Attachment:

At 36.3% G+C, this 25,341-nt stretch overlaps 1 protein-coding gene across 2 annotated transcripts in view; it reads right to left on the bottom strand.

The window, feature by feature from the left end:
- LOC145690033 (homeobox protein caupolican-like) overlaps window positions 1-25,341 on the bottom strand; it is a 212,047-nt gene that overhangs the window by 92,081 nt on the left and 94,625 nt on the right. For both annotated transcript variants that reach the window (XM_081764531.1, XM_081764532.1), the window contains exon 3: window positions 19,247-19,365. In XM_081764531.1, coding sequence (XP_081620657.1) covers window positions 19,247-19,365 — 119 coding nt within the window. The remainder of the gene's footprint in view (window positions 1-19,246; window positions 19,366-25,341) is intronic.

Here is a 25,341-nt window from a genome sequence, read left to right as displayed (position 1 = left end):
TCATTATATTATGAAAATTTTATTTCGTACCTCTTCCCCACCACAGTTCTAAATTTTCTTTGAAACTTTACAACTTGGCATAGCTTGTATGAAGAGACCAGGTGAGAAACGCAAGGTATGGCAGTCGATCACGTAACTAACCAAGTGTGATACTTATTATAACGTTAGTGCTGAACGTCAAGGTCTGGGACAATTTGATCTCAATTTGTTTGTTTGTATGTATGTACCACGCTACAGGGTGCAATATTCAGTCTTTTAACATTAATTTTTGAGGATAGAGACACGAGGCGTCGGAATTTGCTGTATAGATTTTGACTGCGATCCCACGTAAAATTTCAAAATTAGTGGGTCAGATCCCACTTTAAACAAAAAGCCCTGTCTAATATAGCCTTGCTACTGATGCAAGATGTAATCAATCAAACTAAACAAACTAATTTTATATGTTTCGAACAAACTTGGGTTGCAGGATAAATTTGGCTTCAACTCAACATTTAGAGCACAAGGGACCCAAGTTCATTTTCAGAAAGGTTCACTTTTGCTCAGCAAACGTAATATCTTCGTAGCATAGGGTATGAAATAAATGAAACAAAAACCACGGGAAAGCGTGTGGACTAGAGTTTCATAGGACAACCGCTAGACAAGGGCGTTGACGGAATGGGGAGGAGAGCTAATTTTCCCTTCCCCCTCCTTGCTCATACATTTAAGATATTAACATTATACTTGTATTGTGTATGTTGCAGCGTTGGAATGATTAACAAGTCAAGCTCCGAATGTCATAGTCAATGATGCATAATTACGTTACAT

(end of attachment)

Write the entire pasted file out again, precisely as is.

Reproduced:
At 36.3% G+C, this 25,341-nt stretch overlaps 1 protein-coding gene across 2 annotated transcripts in view; it reads right to left on the bottom strand.

The window, feature by feature from the left end:
- LOC145690033 (homeobox protein caupolican-like) overlaps window positions 1-25,341 on the bottom strand; it is a 212,047-nt gene that overhangs the window by 92,081 nt on the left and 94,625 nt on the right. For both annotated transcript variants that reach the window (XM_081764531.1, XM_081764532.1), the window contains exon 3: window positions 19,247-19,365. In XM_081764531.1, coding sequence (XP_081620657.1) covers window positions 19,247-19,365 — 119 coding nt within the window. The remainder of the gene's footprint in view (window positions 1-19,246; window positions 19,366-25,341) is intronic.

Here is a 25,341-nt window from a genome sequence, read left to right as displayed (position 1 = left end):
TCATTATATTATGAAAATTTTATTTCGTACCTCTTCCCCACCACAGTTCTAAATTTTCTTTGAAACTTTACAACTTGGCATAGCTTGTATGAAGAGACCAGGTGAGAAACGCAAGGTATGGCAGTCGATCACGTAACTAACCAAGTGTGATACTTATTATAACGTTAGTGCTGAACGTCAAGGTCTGGGACAATTTGATCTCAATTTGTTTGTTTGTATGTATGTACCACGCTACAGGGTGCAATATTCAGTCTTTTAACATTAATTTTTGAGGATAGAGACACGAGGCGTCGGAATTTGCTGTATAGATTTTGACTGCGATCCCACGTAAAATTTCAAAATTAGTGGGTCAGATCCCACTTTAAACAAAAAGCCCTGTCTAATATAGCCTTGCTACTGATGCAAGATGTAATCAATCAAACTAAACAAACTAATTTTATATGTTTCGAACAAACTTGGGTTGCAGGATAAATTTGGCTTCAACTCAACATTTAGAGCACAAGGGACCCAAGTTCATTTTCAGAAAGGTTCACTTTTGCTCAGCAAACGTAATATCTTCGTAGCATAGGGTATGAAATAAATGAAACAAAAACCACGGGAAAGCGTGTGGACTAGAGTTTCATAGGACAACCGCTAGACAAGGGCGTTGACGGAATGGGGAGGAGAGCTAATTTTCCCTTCCCCCTCCTTGCTCATACATTTAAGATATTAACATTATACTTGTATTGTGTATGTTGCAGCGTTGGAATGATTAACAAGTCAAGCTCCGAATGTCATAGTCAATGATGCATAATTACGTTACAT